In order to use high-temperature resisting thermoplastic polymers like polyetheretherketone (PEEK) as anticorrosion coating materials for bearing steel components in alternative power generation, a laser melting technique is developed. Hereby, the challenge of using PEEK with a high melting temperature of 380 °C on temperature sensitive bearing steel with a tempering temperature of 180 °C is solved.
The further arising challenge to achieve a sufficient adhesion between the steel substrate, which is 100Cr6 / 1.3505, a high carbon, chromium-containing low-alloy steel with a martensitic microstructure, and the polymeric PEEK-layer is solved by a meandering laser scanning pretreatment of the steel surface.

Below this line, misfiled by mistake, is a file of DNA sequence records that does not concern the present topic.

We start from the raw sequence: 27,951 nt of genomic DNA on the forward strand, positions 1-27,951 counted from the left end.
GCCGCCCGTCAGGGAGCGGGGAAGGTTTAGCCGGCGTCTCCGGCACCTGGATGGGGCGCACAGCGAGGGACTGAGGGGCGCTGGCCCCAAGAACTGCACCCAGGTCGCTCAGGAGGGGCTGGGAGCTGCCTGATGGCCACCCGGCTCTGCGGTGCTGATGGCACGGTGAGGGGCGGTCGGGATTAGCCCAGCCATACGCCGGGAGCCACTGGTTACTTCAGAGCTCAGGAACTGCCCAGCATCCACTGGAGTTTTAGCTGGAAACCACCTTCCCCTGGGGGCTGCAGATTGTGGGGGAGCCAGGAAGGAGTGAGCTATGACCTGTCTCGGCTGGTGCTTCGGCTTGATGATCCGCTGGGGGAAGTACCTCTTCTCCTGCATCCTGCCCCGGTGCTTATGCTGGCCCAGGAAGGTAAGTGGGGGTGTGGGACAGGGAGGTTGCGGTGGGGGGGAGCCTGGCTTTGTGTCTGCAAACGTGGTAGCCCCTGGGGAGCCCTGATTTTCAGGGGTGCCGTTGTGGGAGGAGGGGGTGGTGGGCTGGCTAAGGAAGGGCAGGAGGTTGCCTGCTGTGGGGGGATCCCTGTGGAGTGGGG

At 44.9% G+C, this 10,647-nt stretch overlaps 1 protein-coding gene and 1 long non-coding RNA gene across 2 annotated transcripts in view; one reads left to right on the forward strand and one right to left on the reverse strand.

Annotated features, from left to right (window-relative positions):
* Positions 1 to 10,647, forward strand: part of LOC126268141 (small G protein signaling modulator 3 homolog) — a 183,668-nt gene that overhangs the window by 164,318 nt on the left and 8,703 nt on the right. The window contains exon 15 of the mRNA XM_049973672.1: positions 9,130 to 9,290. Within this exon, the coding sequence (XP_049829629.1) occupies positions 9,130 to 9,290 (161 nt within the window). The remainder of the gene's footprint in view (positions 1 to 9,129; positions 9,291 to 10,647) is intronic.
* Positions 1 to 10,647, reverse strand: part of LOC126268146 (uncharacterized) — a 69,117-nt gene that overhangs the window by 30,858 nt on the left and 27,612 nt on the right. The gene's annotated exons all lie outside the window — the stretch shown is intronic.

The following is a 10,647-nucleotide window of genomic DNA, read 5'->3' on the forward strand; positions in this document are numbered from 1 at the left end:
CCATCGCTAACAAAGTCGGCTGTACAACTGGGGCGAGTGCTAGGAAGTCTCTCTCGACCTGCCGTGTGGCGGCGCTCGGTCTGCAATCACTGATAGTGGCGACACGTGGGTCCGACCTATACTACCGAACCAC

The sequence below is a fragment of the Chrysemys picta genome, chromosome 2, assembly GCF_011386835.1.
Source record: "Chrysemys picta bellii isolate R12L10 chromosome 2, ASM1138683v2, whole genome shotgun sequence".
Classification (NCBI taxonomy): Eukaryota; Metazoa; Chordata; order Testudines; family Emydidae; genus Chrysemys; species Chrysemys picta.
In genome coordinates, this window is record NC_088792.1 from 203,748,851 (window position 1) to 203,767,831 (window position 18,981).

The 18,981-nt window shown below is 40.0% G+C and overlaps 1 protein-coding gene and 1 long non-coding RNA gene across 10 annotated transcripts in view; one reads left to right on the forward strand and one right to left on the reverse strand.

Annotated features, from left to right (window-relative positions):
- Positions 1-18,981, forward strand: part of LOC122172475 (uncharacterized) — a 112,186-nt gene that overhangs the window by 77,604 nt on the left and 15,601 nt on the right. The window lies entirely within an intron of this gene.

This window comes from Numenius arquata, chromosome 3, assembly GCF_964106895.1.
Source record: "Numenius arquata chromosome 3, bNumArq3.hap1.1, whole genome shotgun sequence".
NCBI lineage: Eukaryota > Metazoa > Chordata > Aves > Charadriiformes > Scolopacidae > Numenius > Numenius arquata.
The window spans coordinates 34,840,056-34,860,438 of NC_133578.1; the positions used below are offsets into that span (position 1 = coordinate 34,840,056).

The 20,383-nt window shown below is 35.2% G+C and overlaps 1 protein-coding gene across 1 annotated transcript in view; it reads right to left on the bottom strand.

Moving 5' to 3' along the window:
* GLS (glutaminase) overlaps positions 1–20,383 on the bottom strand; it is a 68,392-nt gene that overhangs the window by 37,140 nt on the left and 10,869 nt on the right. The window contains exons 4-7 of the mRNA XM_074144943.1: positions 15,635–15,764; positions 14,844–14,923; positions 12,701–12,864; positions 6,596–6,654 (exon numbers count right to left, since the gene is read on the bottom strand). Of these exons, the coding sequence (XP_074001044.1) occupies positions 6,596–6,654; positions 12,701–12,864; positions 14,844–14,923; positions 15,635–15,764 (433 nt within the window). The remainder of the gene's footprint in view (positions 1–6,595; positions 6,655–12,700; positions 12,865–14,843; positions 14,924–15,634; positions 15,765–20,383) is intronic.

Such laser pretreatments may lead to various changes of the substrate steel surface in terms of re-hardening or softening effects, oxidation processes, topographical and microstructural transformations.
Varying the laser power and the scanning velocity, different deposited energies and power densities were induced. Here, these different parameter sets of the laser pretreatment were tested and valuated regarding their influence on promotion of the adhesion of the PEEK coating. The most promising candidate led to the formation of thin oxide layers, accompanied by topographical changes, and to the appearance of very hard white etching zones (WEZ), attributed to near-surface re-austenitization and rapid quenching.
The appeared changes of the substrate steel surfaces induced by different laser power and scanning velocities are characterized by automated micro-hardness testing, light microscopy, scanning electron microscopy (SEM), and X-ray photoelectron spectroscopy and are correlated with the introduced deposited laser energy and the topographical changes.